Federal Grant Produces Website and Guide Books

On December 14th, a press conference will be held in Richmond to announce new “resources” for Virginia businesses interested in providing health insurance to their workers. Governor-elect Tim Kaine is slated to attend; he has been very involved in the small business health insurance issue as Lieutenant Governor. When Kaine and Kilgore debated and moderator Larry Sabato asked what proposal of his opponent each candidate liked, Kilgore mentioned Kaine’s health insurance initiative.

The resources are a website and regional guidebooks. Virginia received a series of three Federal grants, totaling $1.8 million, to study the health insurance availability issue in the state.

Now, don’t get me wrong. The people who have been working with this grant have done some great research. Most of what they discovered, however, is intuitive. I know that studying an issue and alternatives is important before launching into a program. But I cringe when I see a million dollars plus from a grant spent to produce a website and guidebooks. I haven’t seen either in final form and they may be chock full of good information, but I can’t imagine that it’s much more than a compilation of information available in pieces elsewhere.

Maybe I’m a hopeless idealist, but I just can’t help but think that $1.8 million could actually have provided some real health insurance to some real people, using existing resources and the plentiful amount of research and pilot program data that has already been amassed.

A Virginia pilot program could be the next step in the endless cycle of grant, study, report, and new grant. In Will’s world, a candidate comes along who proposes offering only “do something real” grants, wins handily, and keeps his promise.

Share this article


(comments below)


(comments below)


3 responses to “Federal Grant Produces Website and Guide Books”

  1. Jim Bacon Avatar

    That’s a great idea, Will! Could you give me a report listing initiatives that would qualify for the “do something real” grants? It would be important, of course, to explain your methodology for generating such a list. Could you also recommend a protocol for ranking the initiatives by return on investment? And don’t forget to append the enabling legislation!!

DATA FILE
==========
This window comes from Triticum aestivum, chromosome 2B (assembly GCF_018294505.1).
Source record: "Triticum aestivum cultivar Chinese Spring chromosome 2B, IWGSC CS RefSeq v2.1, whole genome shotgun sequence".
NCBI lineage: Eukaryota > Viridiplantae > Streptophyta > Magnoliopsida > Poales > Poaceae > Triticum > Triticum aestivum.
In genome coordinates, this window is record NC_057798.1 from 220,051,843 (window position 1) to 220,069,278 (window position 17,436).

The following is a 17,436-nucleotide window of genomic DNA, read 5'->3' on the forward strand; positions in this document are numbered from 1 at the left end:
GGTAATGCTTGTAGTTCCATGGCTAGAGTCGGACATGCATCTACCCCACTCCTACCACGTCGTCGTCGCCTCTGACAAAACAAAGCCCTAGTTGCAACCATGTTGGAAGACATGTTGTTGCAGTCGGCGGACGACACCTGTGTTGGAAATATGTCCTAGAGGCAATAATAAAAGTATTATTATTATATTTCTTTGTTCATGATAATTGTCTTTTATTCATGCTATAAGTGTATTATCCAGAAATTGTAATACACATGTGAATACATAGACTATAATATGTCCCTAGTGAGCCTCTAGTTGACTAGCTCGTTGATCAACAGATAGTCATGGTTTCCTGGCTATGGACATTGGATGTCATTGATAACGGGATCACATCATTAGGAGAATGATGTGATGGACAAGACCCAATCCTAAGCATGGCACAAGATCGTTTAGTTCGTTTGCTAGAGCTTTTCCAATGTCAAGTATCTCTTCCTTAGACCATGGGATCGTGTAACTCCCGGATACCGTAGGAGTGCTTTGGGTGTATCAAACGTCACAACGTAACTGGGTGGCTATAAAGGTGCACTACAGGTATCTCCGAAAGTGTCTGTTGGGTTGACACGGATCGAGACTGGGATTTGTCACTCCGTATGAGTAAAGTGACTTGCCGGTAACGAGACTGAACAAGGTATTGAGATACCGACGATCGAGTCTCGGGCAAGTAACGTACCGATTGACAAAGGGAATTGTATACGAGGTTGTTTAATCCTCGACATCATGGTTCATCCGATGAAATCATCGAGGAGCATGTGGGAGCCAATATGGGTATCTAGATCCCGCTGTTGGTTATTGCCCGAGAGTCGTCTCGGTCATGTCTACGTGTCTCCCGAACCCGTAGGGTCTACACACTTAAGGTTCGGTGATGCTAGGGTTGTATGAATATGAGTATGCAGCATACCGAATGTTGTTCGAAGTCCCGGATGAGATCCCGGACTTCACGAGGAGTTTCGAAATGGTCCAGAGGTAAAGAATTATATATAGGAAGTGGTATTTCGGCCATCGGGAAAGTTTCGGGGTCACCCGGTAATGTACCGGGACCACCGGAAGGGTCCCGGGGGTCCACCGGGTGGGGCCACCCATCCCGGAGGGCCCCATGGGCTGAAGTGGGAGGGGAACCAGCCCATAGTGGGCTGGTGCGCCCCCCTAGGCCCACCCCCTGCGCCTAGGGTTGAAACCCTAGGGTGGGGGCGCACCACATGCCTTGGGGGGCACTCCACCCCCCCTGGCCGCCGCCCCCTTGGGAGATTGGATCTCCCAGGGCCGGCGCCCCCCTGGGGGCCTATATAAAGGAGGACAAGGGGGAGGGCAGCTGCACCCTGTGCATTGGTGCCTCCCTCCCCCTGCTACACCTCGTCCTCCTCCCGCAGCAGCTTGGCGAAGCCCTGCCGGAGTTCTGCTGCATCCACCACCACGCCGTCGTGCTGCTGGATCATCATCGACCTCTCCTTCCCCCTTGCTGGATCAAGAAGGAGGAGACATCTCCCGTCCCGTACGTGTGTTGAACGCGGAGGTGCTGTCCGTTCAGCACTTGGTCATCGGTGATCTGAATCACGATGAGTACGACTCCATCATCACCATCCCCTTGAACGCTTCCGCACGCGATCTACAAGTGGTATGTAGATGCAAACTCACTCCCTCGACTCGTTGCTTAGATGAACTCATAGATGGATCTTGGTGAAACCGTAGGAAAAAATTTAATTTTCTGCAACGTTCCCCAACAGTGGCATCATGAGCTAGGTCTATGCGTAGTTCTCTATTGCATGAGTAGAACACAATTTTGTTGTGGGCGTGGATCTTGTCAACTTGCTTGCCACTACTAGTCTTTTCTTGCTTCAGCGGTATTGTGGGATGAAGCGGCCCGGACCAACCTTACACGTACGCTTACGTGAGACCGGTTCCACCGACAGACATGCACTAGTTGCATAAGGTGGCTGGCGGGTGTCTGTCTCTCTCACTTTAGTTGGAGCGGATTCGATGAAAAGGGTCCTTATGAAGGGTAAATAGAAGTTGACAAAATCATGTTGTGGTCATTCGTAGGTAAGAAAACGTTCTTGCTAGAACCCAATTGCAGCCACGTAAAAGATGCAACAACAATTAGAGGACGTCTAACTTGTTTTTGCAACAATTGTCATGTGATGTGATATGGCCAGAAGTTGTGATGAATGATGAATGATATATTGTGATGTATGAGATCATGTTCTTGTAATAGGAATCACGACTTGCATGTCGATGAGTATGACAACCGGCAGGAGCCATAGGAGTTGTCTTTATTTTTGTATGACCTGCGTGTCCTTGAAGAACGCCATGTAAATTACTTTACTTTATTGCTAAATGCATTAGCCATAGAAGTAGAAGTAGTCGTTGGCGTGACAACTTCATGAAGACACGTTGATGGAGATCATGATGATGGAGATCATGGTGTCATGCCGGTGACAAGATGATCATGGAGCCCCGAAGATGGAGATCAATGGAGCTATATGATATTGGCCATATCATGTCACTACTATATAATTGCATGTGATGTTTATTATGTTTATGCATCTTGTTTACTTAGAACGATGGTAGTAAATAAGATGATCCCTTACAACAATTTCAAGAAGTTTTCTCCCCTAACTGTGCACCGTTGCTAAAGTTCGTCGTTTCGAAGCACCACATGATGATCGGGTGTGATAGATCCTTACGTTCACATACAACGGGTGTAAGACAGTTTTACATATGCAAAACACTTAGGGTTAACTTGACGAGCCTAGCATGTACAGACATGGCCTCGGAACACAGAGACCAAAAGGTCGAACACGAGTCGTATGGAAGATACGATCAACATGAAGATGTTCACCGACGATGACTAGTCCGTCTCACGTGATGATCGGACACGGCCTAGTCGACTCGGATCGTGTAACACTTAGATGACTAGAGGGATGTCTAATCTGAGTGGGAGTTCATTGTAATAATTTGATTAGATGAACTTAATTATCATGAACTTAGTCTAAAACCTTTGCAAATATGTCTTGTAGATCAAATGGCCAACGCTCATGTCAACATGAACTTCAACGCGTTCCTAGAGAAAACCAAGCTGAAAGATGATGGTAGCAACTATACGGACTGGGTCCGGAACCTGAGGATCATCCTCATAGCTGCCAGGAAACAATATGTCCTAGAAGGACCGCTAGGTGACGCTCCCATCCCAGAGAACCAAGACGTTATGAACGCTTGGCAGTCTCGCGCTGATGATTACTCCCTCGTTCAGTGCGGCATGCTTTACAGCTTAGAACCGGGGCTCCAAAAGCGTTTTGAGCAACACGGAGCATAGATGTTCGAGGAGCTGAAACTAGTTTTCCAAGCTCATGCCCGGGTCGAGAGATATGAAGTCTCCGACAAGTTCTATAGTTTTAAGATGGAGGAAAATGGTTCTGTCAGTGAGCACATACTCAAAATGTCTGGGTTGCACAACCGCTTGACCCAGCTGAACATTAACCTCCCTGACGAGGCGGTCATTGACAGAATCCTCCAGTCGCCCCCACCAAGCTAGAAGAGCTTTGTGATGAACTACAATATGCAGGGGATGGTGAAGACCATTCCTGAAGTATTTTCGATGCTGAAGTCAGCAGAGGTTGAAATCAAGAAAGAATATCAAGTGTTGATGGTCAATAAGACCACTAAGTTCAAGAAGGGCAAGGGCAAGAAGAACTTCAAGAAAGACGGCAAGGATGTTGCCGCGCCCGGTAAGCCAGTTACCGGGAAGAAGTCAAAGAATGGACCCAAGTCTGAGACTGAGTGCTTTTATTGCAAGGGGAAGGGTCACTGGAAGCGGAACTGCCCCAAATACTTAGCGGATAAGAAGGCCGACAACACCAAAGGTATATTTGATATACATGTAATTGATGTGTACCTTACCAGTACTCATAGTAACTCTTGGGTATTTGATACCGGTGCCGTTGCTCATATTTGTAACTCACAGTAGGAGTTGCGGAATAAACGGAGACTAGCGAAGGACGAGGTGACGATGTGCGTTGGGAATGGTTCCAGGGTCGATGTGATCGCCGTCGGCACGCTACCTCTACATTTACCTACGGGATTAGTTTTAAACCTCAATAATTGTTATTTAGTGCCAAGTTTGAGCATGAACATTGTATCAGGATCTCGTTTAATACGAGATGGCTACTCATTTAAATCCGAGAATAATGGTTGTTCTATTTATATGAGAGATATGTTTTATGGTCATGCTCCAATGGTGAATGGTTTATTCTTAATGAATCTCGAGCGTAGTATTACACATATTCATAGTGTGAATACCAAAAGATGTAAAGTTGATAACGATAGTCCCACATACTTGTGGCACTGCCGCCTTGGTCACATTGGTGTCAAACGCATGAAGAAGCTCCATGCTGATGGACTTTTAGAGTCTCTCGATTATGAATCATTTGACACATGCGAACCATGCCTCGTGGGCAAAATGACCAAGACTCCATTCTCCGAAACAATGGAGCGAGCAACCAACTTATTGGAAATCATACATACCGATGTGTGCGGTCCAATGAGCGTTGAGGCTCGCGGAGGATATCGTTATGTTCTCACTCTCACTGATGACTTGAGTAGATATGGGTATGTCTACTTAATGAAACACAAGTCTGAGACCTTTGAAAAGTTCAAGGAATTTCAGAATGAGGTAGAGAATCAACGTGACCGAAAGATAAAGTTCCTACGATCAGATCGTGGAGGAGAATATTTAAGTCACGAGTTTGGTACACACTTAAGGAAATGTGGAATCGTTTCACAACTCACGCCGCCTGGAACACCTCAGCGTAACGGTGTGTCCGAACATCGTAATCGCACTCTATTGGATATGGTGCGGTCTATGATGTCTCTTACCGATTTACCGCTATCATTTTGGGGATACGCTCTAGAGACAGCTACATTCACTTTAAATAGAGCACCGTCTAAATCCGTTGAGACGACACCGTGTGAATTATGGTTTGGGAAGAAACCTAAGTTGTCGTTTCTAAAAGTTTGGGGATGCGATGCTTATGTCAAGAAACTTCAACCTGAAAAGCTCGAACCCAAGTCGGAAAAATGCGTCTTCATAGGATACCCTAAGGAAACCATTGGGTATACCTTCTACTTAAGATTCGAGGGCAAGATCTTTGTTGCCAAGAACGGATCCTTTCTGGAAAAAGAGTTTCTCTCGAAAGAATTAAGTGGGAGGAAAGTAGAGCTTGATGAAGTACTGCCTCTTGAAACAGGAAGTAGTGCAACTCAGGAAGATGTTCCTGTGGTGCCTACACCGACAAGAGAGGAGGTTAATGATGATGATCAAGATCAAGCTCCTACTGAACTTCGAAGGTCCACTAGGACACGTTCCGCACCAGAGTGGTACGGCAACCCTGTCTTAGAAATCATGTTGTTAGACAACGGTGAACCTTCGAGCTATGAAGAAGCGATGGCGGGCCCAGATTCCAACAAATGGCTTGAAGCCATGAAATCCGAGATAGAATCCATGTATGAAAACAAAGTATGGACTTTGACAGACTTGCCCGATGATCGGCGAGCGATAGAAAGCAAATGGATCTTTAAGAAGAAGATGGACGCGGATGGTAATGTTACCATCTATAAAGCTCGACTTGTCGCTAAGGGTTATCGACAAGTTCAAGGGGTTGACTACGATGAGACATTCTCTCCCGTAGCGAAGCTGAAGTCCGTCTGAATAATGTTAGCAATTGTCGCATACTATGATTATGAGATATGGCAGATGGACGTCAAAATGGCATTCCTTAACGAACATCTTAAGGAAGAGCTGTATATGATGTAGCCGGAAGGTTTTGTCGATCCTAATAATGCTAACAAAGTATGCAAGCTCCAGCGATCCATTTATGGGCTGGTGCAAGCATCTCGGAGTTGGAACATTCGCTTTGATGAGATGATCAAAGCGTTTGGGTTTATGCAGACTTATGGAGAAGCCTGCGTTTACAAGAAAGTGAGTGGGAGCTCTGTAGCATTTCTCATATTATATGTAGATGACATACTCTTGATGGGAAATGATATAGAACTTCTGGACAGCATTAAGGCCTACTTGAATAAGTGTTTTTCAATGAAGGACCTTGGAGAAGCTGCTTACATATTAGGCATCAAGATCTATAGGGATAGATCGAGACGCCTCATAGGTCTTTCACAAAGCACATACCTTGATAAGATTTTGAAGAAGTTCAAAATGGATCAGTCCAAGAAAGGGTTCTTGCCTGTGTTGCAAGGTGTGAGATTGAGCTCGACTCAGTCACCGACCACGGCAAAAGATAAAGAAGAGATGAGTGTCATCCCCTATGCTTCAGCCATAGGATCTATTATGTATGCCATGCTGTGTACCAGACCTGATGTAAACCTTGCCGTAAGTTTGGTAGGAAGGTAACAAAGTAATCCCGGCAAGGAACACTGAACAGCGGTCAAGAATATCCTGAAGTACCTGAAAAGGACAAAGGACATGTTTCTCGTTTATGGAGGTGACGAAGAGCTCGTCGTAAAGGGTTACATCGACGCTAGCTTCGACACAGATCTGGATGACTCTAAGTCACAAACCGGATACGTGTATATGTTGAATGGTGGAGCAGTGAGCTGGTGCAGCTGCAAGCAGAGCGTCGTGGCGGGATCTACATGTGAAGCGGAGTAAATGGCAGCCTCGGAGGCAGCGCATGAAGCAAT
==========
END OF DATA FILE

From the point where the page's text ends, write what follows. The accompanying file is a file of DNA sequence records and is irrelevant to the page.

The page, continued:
2. Will Vehrs Avatar
    Will Vehrs

    Sure, Jim, as soon as I complete retraining my grant writing and grant compliance review staff.

    Basically, we’ll replace the word “study” with the word “do.”

  3. Anonymous Avatar

    I’m definitely no expert on health care but it sure seems to me that it would be very effective to see how health care costs could be reduced overall. Are insurance providers, hospitals, doctors, pharmaceuticals, etc. showing large profits? Can these costs be “capped” or something so that the private companies can still make a decent profit but health care costs overall can be reduced? What about malpractice insurance? Is that also causing health care rates to soar? Can this be controlled?

    Also I see in the studies on the website that one of the big problems is that people don’t seek maintenance care but instead wait until they are desperately ill and end up in the emergency room. Well, that’s like the pot calling the kettle black! I make a decent salary, I have health care coverage through the Commonwealth, and I can’t afford to take my youngest child to the doctor. It’s ridiculous that a sinus infection visit ends up costing $350 out of pocket or a stomache virus ends up costing $1,200! The state itself has cut benefits to the point that even though we are covered, we still have to decide on buying groceries for the month or being able to visit the doctor. If this is the kind of coverage they are hoping to provide for every Virginian, then thanks, but it’s not enough!

    I’m grateful that the Commonwealth provides coverage. No whining here. The point I’m trying to make is how in the world is someone like my oldest daughter in her mid 20’s with a slightly higher than minimum pay job supposed to be able to afford doctor office visits even if she had the “comprehensive” coverage that I enjoy? And how are my aging parents who retired from the Commonwealth supposed to afford health care on their limited retirement income? Both my parents and my daughter earn too much to qualify for assistance but too little to be able to afford truly decent health care.

    It seems the effort is to insure as many people as possible but being insured today just doesn’t cut it. I think the problem is at a higher level than that. The overall costs of health care need to be controlled.

Leave a Reply